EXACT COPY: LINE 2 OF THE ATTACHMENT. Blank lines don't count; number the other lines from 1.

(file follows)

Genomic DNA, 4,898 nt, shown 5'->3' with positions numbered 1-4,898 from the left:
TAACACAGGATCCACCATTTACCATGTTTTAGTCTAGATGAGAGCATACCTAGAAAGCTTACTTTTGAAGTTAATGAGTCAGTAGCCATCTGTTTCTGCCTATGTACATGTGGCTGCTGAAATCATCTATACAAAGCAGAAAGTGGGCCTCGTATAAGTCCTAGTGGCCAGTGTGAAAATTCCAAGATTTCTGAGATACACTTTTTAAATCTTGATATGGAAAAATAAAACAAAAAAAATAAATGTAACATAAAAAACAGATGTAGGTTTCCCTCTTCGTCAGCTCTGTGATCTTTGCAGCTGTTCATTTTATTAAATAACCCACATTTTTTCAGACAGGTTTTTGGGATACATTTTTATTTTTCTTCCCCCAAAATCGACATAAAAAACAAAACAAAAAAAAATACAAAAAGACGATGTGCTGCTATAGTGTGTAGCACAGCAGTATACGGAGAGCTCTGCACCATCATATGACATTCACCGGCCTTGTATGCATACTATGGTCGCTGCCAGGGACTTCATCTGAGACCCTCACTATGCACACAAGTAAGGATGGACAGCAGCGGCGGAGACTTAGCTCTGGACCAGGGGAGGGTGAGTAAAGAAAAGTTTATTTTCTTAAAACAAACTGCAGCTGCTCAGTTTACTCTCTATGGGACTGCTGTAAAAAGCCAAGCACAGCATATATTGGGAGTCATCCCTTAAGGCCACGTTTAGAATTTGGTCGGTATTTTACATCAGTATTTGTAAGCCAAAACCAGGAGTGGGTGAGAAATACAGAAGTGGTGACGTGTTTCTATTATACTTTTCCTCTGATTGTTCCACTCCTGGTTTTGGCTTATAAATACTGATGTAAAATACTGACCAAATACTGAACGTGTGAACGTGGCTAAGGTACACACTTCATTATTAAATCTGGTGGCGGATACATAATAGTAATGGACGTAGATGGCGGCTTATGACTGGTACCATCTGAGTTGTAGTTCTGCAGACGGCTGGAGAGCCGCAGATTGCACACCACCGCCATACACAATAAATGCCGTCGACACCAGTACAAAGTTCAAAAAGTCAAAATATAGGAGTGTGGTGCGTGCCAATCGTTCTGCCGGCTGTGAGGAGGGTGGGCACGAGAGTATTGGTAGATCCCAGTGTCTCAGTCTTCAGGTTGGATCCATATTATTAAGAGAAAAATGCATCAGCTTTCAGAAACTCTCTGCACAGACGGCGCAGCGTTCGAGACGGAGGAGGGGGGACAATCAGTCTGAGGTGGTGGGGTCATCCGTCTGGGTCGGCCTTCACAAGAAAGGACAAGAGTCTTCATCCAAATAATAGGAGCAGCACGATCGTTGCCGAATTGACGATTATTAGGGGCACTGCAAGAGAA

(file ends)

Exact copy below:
TAACACAGGATCCACCATTTACCATGTTTTAGTCTAGATGAGAGCATACCTAGAAAGCTTACTTTTGAAGTTAATGAGTCAGTAGCCATCTGTTTCTGCCTATGTACATGTGGCTGCTGAAATCATCTATACAAAGCAGAAAGTGGGCCTCGTATAAGTCCTAGTGGCCAGTGTGAAAATTCCAAGATTTCTGAGATACACTTTTTAAATCTTGATATGGAAAAATAAAACAAAAAAAATAAATGTAACATAAAAAACAGATGTAGGTTTCCCTCTTCGTCAGCTCTGTGATCTTTGCAGCTGTTCATTTTATTAAATAACCCACATTTTTTCAGACAGGTTTTTGGGATACATTTTTATTTTTCTTCCCCCAAAATCGACATAAAAAACAAAACAAAAAAAAATACAAAAAGACGATGTGCTGCTATAGTGTGTAGCACAGCAGTATACGGAGAGCTCTGCACCATCATATGACATTCACCGGCCTTGTATGCATACTATGGTCGCTGCCAGGGACTTCATCTGAGACCCTCACTATGCACACAAGTAAGGATGGACAGCAGCGGCGGAGACTTAGCTCTGGACCAGGGGAGGGTGAGTAAAGAAAAGTTTATTTTCTTAAAACAAACTGCAGCTGCTCAGTTTACTCTCTATGGGACTGCTGTAAAAAGCCAAGCACAGCATATATTGGGAGTCATCCCTTAAGGCCACGTTTAGAATTTGGTCGGTATTTTACATCAGTATTTGTAAGCCAAAACCAGGAGTGGGTGAGAAATACAGAAGTGGTGACGTGTTTCTATTATACTTTTCCTCTGATTGTTCCACTCCTGGTTTTGGCTTATAAATACTGATGTAAAATACTGACCAAATACTGAACGTGTGAACGTGGCTAAGGTACACACTTCATTATTAAATCTGGTGGCGGATACATAATAGTAATGGACGTAGATGGCGGCTTATGACTGGTACCATCTGAGTTGTAGTTCTGCAGACGGCTGGAGAGCCGCAGATTGCACACCACCGCCATACACAATAAATGCCGTCGACACCAGTACAAAGTTCAAAAAGTCAAAATATAGGAGTGTGGTGCGTGCCAATCGTTCTGCCGGCTGTGAGGAGGGTGGGCACGAGAGTATTGGTAGATCCCAGTGTCTCAGTCTTCAGGTTGGATCCATATTATTAAGAGAAAAATGCATCAGCTTTCAGAAACTCTCTGCACAGACGGCGCAGCGTTCGAGACGGAGGAGGGGGGACAATCAGTCTGAGGTGGTGGGGTCATCCGTCTGGGTCGGCCTTCACAAGAAAGGACAAGAGTCTTCATCCAAATAATAGGAGCAGCACGATCGTTGCCGAATTGACGATTATTAGGGGCACTGCAAGAGAA